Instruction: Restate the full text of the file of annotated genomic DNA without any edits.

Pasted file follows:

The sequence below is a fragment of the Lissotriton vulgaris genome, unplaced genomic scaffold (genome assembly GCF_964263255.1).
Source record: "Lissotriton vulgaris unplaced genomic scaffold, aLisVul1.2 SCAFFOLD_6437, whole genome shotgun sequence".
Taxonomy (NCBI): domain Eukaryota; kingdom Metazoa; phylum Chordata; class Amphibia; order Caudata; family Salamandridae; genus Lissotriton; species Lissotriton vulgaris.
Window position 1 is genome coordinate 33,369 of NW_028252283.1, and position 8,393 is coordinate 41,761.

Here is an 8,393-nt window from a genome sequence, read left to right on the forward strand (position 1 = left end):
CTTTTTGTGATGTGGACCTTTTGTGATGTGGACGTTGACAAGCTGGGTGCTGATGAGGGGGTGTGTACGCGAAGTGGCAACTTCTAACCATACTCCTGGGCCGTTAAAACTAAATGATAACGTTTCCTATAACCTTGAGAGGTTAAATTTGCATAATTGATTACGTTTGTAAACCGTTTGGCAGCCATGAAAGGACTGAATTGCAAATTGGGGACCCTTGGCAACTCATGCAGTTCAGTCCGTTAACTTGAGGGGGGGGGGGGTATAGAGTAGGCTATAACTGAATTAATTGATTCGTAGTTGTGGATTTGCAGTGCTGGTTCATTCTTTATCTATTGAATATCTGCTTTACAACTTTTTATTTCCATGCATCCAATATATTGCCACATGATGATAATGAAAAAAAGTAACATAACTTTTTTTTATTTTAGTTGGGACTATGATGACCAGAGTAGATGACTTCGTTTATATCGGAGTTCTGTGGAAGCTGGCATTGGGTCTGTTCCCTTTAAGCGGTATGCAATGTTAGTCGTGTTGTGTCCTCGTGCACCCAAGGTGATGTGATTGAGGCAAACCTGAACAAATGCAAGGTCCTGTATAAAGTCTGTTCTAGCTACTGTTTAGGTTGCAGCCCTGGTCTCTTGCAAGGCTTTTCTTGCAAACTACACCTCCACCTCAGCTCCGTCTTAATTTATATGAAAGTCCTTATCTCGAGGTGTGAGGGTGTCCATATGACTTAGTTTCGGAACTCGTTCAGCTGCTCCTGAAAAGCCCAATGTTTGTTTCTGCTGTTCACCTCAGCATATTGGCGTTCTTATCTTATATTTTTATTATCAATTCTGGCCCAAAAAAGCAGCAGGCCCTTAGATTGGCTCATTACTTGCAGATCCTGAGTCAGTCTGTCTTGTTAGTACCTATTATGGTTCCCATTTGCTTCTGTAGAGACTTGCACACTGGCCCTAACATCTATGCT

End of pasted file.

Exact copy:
The sequence below is a fragment of the Lissotriton vulgaris genome, unplaced genomic scaffold (genome assembly GCF_964263255.1).
Source record: "Lissotriton vulgaris unplaced genomic scaffold, aLisVul1.2 SCAFFOLD_6437, whole genome shotgun sequence".
Taxonomy (NCBI): domain Eukaryota; kingdom Metazoa; phylum Chordata; class Amphibia; order Caudata; family Salamandridae; genus Lissotriton; species Lissotriton vulgaris.
Window position 1 is genome coordinate 33,369 of NW_028252283.1, and position 8,393 is coordinate 41,761.

Here is an 8,393-nt window from a genome sequence, read left to right on the forward strand (position 1 = left end):
CTTTTTGTGATGTGGACCTTTTGTGATGTGGACGTTGACAAGCTGGGTGCTGATGAGGGGGTGTGTACGCGAAGTGGCAACTTCTAACCATACTCCTGGGCCGTTAAAACTAAATGATAACGTTTCCTATAACCTTGAGAGGTTAAATTTGCATAATTGATTACGTTTGTAAACCGTTTGGCAGCCATGAAAGGACTGAATTGCAAATTGGGGACCCTTGGCAACTCATGCAGTTCAGTCCGTTAACTTGAGGGGGGGGGGGGTATAGAGTAGGCTATAACTGAATTAATTGATTCGTAGTTGTGGATTTGCAGTGCTGGTTCATTCTTTATCTATTGAATATCTGCTTTACAACTTTTTATTTCCATGCATCCAATATATTGCCACATGATGATAATGAAAAAAAGTAACATAACTTTTTTTTATTTTAGTTGGGACTATGATGACCAGAGTAGATGACTTCGTTTATATCGGAGTTCTGTGGAAGCTGGCATTGGGTCTGTTCCCTTTAAGCGGTATGCAATGTTAGTCGTGTTGTGTCCTCGTGCACCCAAGGTGATGTGATTGAGGCAAACCTGAACAAATGCAAGGTCCTGTATAAAGTCTGTTCTAGCTACTGTTTAGGTTGCAGCCCTGGTCTCTTGCAAGGCTTTTCTTGCAAACTACACCTCCACCTCAGCTCCGTCTTAATTTATATGAAAGTCCTTATCTCGAGGTGTGAGGGTGTCCATATGACTTAGTTTCGGAACTCGTTCAGCTGCTCCTGAAAAGCCCAATGTTTGTTTCTGCTGTTCACCTCAGCATATTGGCGTTCTTATCTTATATTTTTATTATCAATTCTGGCCCAAAAAAGCAGCAGGCCCTTAGATTGGCTCATTACTTGCAGATCCTGAGTCAGTCTGTCTTGTTAGTACCTATTATGGTTCCCATTTGCTTCTGTAGAGACTTGCACACTGGCCCTAACATCTATGCT